• cumulative brain damage
  • reduced vitamin B12, causing nerve damage and irreversible numbness
  • limb spasms
  • incontinence
  • ringing and buzzing in the ears
  • weakened immune system
  • depression
  • psychosis


Salvia has no reported overdoses or withdrawal symptoms, but it has the potential for abuse and psychological addiction and can cause medical concerns such as:

  • memory loss
  • nausea
  • lack of coordination
  • dizziness

Long term health impacts have not been widely studied, but some suspect brain damage to be a concern of extended use.

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Withdrawing From Hallucinogens: Treatment Methods and Options for Help

Since not all hallucinogens cause withdrawal symptoms or physical addiction, it is possible to quit some hallucinogens, especially psychedelics, without assistance. However, as this page should make clear, some hallucinogens can be quite physically addictive.

It is also possible to use “non-addictive” drugs habitually as a method of psychological escape, which can exacerbate or trigger mental illness. For these reasons, if you are using any hallucinogen habitually and are struggling to quit on your own, it is important to seek professional help.

If you are using physically addictive hallucinogens like most dissociatives and empathogens, you will experience withdrawal symptoms and/or cravings when you attempt to stop.

In the case of many dissociatives, such as PCP, withdrawal symptoms can be quite severe and undergoing medical detox under medical supervision may be necessary to minimize the potential for harm from the withdrawals. This withdrawal treatment will focus on alleviating discomfort and carefully monitoring breath rate, circulation, body temperature, and other vital signs. Lorazepam or another benzodiazepine may be used to treat the withdrawal symptoms such as agitation, tremors, and seizures. Antipsychotics like phenothiazines or haloperidol may also be used if the withdrawals are causing delusions and paranoia, although these are used carefully because they may exacerbate other symptoms.

Medical detox can also be helpful during the process of quitting empathogens like MDMA. While the crash is not life-threatening, the physical symptoms can be painful and it is important to get medical treatment for suicidal thoughts, depression, and anxiety that can be triggered or exacerbated during the crash, with psychological symptoms that can last for weeks.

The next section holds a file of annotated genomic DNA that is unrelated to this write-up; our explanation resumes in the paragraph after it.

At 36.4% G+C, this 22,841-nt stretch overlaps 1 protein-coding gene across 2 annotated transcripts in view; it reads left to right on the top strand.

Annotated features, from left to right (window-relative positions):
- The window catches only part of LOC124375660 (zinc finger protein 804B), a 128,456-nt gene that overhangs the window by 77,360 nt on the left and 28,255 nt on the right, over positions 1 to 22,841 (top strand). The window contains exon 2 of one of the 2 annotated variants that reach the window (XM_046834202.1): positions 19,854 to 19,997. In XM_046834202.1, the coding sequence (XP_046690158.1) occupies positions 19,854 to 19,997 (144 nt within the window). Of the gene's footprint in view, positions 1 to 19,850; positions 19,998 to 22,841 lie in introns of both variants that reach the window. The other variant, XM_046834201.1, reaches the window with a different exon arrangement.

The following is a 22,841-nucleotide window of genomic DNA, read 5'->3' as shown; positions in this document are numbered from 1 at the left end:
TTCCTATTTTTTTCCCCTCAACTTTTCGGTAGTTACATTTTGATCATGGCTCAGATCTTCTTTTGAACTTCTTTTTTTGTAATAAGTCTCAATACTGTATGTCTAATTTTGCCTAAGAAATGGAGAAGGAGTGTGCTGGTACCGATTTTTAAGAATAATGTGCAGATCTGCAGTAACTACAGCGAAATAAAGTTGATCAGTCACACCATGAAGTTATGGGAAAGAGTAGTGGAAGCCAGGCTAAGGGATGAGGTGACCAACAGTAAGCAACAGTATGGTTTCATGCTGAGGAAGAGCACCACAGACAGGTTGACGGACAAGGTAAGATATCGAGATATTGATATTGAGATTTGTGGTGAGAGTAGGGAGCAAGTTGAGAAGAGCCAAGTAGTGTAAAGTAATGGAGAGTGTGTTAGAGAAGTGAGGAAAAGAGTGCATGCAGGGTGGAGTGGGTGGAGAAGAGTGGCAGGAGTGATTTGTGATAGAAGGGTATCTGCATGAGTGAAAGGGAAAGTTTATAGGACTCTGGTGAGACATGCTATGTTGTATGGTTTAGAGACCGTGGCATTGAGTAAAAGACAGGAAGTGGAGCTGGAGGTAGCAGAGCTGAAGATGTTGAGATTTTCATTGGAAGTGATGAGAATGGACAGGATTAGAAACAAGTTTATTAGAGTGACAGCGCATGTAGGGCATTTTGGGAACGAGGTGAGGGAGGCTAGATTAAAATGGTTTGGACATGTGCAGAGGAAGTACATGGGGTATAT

While medical detox for psychedelics is unnecessary, it can be helpful during a “bad trip” especially if it is triggering intense psychosis or panic attacks that can be medically treated. The best uses of an inpatient facility for a habitual user of psychedelics would be deprivation from the drug and easy, regular access to therapy to address underlying mental illness and psychological triggers.

Detoxing, Addiction Treatment, Rehab, and Recovery

Once the drug is out of a patient’s system, continued professional help is needed to minimize the chances of a relapse. This includes an individualized combination of one-on-one therapy with a counselor, group therapy with other drug abusers, family therapy, and support groups. An inpatient facility can help prevent relapse by physically addicted or especially habitual users.

One option worth considering for drugs without the potential for physical addiction is a day program, which allows the patient to return back to their home each night while offering the same or similar counseling as an inpatient program.

Support programs help abusers by offering social support, helping the patient avoid the isolation that can trigger drug use.

Individual therapy helps patients develop coping mechanisms and treat underlying mental and emotional issues that may be contributing to their desire to use drugs.

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PCP Information at a Glance
Form, Intake and Dosage Interactions and Complications
  • Drug Forms: Powder, Crystallized, Liquid
  • Administration Routes: Elixir, syrup, smoking
  • Dosage: 5 mg or less
  • Overdose: More than 10 mg
  • Alcohol Interaction: Increase in PCP effectiveness and faster onset of effects
  • Illicit Drugs: Mixing with other illicit drugs increases hallucinatory effects as well as the risk of permanent drug damage.
  • Prescription Medications: N/A
  • Contraindications: N/A
Effects and Adverse Reactions Substance Abuse
  • Short-Term: Feelings of strength/invincibility, numbness of extremities, slurred speech, loss of balance